For now, and certainly years down the road, I have no doubt I'll periodically return to this album and it will bring a smile to my mind.

Take my advice
Don't listen to me

PS: The song "Peace Trail" holds up fairly well in comparison to much of Neil's praised 90s moody atmospheric works, both lyrically and musically. If you'd place it in a greatest hits playlist, it wouldn't sound too out of place (if it all).

At 12/16/2016 03:51:00 PM, Blogger To Marianne said...

I'm a bit confused, I'm actually quite enjoying it. Anyone else?

At 12/16/2016 05:06:00 PM, Blogger TopangaDaze said...

@To Marianne: I'm with you, I'm enjoying it more and more...

Here's a good review from Relix:

by Bill Murphy on December 16, 2016

If you’re keeping count, then this is Neil Young’s 38th studio album, and he sounds every bit as engaged—both in his craft and in current events—as he did when he wrote “Ohio” back in 1970. With that in mind, it’s too reductive to label Peace Trail as another notch in Young’s prolific protest oeuvre. While he eloquently flaunts his anger in the face of unchecked police aggression, mob mentality and environmental destruction (the pre-release track “Indian Givers,” which focuses on the Sioux standoff against theDakota access pipeline, would do Pete Seeger proud), he’s still no less a romantic when it comes to asserting his faith in humanity and his own place in it.

Whatever the stakes, Young’s fiery passion—some might even call it his irascibility—fuels the music, as always. It’s front-and center-in the opening title cut, which kicks off with Young taking what might be his most moving turn on electric guitar since “Powderfinger,” and escalates with lines like “Don’t think I’ll cash it in yet…because something new is growin.’” His indelible voice, still as clear and supple as it’s been for more than 50 years, drives the sentiment home with conviction.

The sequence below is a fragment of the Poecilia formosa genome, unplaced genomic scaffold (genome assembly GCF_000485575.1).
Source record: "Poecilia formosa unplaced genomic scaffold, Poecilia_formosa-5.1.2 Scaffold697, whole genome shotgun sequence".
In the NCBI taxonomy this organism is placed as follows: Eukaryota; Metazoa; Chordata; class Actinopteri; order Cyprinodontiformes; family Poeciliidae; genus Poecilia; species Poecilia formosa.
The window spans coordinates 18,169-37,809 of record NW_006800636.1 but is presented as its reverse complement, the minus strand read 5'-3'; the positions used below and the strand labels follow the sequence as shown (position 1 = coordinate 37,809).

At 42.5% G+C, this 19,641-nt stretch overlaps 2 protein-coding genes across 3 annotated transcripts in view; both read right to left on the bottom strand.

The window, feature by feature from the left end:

And then there’s the small band behind him. With rock legend Jim Keltner on drums and session ace Paul Bushnell on bass, Young has a go-to rhythm section that adjusts seamlessly to the mood of every song, whether it’s the soul-searching “Can’t Stop Workin’” (duly punctuated with Young’s teeth-grating, hyper-distorted harmonica solo), the intimate and bluesy “Show Me,” or the ironic admonition “Terrorist Suicide Hang-Gliders”—a spot-on indictment of Islamophobia and its diseased by-products. It’s also worth noting that Peace Trail was recorded at Rick Rubin’s Malibu-based Shangri La studio; Young and the band sound so laid-back and relaxed, it’s easy to imagine most of the album being comprised of first takes.

In the end, there’s an obvious reason that Young remains a key influence for so many up-and-coming songwriters. There was a time when the “Godfather of Grunge” label might have been sufficient to explain it, but it goes well beyond that now; put simply, he’s still making vital, timely and interesting music, with a finger-on-the-pulse quality that rivals Dylan (the Nobel Prize winner!) in its ability to capture the thoughts, feelings, concerns and triumphs of multiple generations. And if his rowdy set and glowing reception at the recent Desert Trip festival were any hint of what’s to come, he’s not even close to done yet.

Read more:

At 12/16/2016 07:20:00 PM, Blogger mrtew said...

I agree that Broken Arrow was NY's last truly great album: in fact it's definitely my favourite album of his entire discography along with Sleeps w/Angels and I also agree that PsychedelicPill and Silver&Gold and Greendale are really really really good. I like the new album about as much as Prairie Wind or Harvest Moon etc which is quite a lot! Very pretty and cool album and not so slick and poppy as those. Almost reminds me of old Iron & Wine or something.

At 12/16/2016 09:28:00 PM, Blogger thrasher said...

@ wardo - thanks as always for your take.

You've done a remarkable job over the years of providing a comprehensive review of every Neil release and are to be commended.

We'll either add to the meta review or a separate blog post.